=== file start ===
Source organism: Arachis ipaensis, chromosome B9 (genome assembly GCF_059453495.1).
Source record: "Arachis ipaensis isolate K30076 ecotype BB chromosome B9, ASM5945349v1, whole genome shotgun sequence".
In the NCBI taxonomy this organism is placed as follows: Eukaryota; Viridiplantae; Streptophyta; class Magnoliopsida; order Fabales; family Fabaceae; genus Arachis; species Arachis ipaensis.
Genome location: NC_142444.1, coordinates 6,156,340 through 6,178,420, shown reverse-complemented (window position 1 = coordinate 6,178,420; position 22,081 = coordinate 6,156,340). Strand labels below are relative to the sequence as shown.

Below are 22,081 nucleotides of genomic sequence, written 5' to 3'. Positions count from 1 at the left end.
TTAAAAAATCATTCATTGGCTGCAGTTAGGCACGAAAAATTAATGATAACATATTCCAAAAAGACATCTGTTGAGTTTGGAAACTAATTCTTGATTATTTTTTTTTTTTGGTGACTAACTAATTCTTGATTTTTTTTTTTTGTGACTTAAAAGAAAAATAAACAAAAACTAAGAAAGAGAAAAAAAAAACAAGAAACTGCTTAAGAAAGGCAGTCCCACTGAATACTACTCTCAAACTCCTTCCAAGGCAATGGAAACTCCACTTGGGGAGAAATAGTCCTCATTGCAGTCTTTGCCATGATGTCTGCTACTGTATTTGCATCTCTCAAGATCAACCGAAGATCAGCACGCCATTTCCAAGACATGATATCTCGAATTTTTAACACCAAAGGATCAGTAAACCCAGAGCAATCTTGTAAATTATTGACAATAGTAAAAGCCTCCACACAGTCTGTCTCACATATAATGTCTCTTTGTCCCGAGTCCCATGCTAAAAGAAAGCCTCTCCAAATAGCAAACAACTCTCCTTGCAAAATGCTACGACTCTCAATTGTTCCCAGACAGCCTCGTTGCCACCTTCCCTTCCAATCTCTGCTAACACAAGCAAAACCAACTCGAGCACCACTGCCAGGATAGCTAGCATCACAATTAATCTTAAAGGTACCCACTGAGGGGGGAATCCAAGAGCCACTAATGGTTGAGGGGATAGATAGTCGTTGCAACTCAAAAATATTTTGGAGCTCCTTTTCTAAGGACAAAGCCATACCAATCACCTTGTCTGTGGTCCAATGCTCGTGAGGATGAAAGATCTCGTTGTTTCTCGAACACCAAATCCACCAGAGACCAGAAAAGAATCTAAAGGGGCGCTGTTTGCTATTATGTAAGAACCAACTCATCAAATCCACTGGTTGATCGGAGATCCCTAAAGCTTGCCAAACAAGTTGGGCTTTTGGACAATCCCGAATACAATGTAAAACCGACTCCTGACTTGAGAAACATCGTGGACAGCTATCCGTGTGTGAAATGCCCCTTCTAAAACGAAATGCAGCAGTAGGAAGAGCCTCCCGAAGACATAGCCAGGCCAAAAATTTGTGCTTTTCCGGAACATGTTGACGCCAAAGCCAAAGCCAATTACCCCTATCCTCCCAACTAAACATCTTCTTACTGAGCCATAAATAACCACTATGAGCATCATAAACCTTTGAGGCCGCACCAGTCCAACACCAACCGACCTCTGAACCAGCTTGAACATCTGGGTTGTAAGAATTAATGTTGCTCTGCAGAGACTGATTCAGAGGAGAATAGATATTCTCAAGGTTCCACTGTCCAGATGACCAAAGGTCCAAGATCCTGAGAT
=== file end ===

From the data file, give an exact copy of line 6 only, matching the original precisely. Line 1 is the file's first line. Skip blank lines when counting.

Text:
TTAAAAAATCATTCATTGGCTGCAGTTAGGCACGAAAAATTAATGATAACATATTCCAAAAAGACATCTGTTGAGTTTGGAAACTAATTCTTGATTATTTTTTTTTTTTGGTGACTAACTAATTCTTGATTTTTTTTTTTTGTGACTTAAAAGAAAAATAAACAAAAACTAAGAAAGAGAAAAAAAAAACAAGAAACTGCTTAAGAAAGGCAGTCCCACTGAATACTACTCTCAAACTCCTTCCAAGGCAATGGAAACTCCACTTGGGGAGAAATAGTCCTCATTGCAGTCTTTGCCATGATGTCTGCTACTGTATTTGCATCTCTCAAGATCAACCGAAGATCAGCACGCCATTTCCAAGACATGATATCTCGAATTTTTAACACCAAAGGATCAGTAAACCCAGAGCAATCTTGTAAATTATTGACAATAGTAAAAGCCTCCACACAGTCTGTCTCACATATAATGTCTCTTTGTCCCGAGTCCCATGCTAAAAGAAAGCCTCTCCAAATAGCAAACAACTCTCCTTGCAAAATGCTACGACTCTCAATTGTTCCCAGACAGCCTCGTTGCCACCTTCCCTTCCAATCTCTGCTAACACAAGCAAAACCAACTCGAGCACCACTGCCAGGATAGCTAGCATCACAATTAATCTTAAAGGTACCCACTGAGGGGGGAATCCAAGAGCCACTAATGGTTGAGGGGATAGATAGTCGTTGCAACTCAAAAATATTTTGGAGCTCCTTTTCTAAGGACAAAGCCATACCAATCACCTTGTCTGTGGTCCAATGCTCGTGAGGATGAAAGATCTCGTTGTTTCTCGAACACCAAATCCACCAGAGACCAGAAAAGAATCTAAAGGGGCGCTGTTTGCTATTATGTAAGAACCAACTCATCAAATCCACTGGTTGATCGGAGATCCCTAAAGCTTGCCAAACAAGTTGGGCTTTTGGACAATCCCGAATACAATGTAAAACCGACTCCTGACTTGAGAAACATCGTGGACAGCTATCCGTGTGTGAAATGCCCCTTCTAAAACGAAATGCAGCAGTAGGAAGAGCCTCCCGAAGACATAGCCAGGCCAAAAATTTGTGCTTTTCCGGAACATGTTGACGCCAAAGCCAAAGCCAATTACCCCTATCCTCCCAACTAAACATCTTCTTACTGAGCCATAAATAACCACTATGAGCATCATAAACCTTTGAGGCCGCACCAGTCCAACACCAACCGACCTCTGAACCAGCTTGAACATCTGGGTTGTAAGAATTAATGTTGCTCTGCAGAGACTGATTCAGAGGAGAATAGATATTCTCAAGGTTCCACTGTCCAGATGACCAAAGGTCCAAGATCCTGAGAT